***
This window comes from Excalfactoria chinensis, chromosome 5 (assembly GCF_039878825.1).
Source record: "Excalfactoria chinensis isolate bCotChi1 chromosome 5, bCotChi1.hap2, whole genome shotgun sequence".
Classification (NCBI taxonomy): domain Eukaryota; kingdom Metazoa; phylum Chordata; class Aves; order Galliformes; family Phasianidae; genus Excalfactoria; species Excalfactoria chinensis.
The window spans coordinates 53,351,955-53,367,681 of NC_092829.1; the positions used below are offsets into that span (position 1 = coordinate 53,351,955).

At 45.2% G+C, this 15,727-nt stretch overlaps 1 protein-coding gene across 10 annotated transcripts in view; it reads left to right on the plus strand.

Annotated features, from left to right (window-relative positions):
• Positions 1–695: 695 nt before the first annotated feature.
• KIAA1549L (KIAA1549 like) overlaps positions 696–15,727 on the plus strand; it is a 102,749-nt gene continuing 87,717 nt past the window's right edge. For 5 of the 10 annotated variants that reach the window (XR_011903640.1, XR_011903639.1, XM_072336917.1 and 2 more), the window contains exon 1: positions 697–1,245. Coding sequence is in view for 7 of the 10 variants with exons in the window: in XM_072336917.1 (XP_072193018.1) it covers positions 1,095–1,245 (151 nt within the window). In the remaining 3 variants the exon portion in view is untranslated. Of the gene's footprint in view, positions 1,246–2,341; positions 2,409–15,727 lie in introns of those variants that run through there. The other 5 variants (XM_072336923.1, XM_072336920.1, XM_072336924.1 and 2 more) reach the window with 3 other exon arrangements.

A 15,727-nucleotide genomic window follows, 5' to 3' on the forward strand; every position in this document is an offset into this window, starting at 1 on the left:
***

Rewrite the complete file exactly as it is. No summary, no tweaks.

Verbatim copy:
This window comes from Excalfactoria chinensis, chromosome 5 (assembly GCF_039878825.1).
Source record: "Excalfactoria chinensis isolate bCotChi1 chromosome 5, bCotChi1.hap2, whole genome shotgun sequence".
Classification (NCBI taxonomy): domain Eukaryota; kingdom Metazoa; phylum Chordata; class Aves; order Galliformes; family Phasianidae; genus Excalfactoria; species Excalfactoria chinensis.
The window spans coordinates 53,351,955-53,367,681 of NC_092829.1; the positions used below are offsets into that span (position 1 = coordinate 53,351,955).

At 45.2% G+C, this 15,727-nt stretch overlaps 1 protein-coding gene across 10 annotated transcripts in view; it reads left to right on the plus strand.

Annotated features, from left to right (window-relative positions):
• Positions 1–695: 695 nt before the first annotated feature.
• KIAA1549L (KIAA1549 like) overlaps positions 696–15,727 on the plus strand; it is a 102,749-nt gene continuing 87,717 nt past the window's right edge. For 5 of the 10 annotated variants that reach the window (XR_011903640.1, XR_011903639.1, XM_072336917.1 and 2 more), the window contains exon 1: positions 697–1,245. Coding sequence is in view for 7 of the 10 variants with exons in the window: in XM_072336917.1 (XP_072193018.1) it covers positions 1,095–1,245 (151 nt within the window). In the remaining 3 variants the exon portion in view is untranslated. Of the gene's footprint in view, positions 1,246–2,341; positions 2,409–15,727 lie in introns of those variants that run through there. The other 5 variants (XM_072336923.1, XM_072336920.1, XM_072336924.1 and 2 more) reach the window with 3 other exon arrangements.

A 15,727-nucleotide genomic window follows, 5' to 3' on the forward strand; every position in this document is an offset into this window, starting at 1 on the left: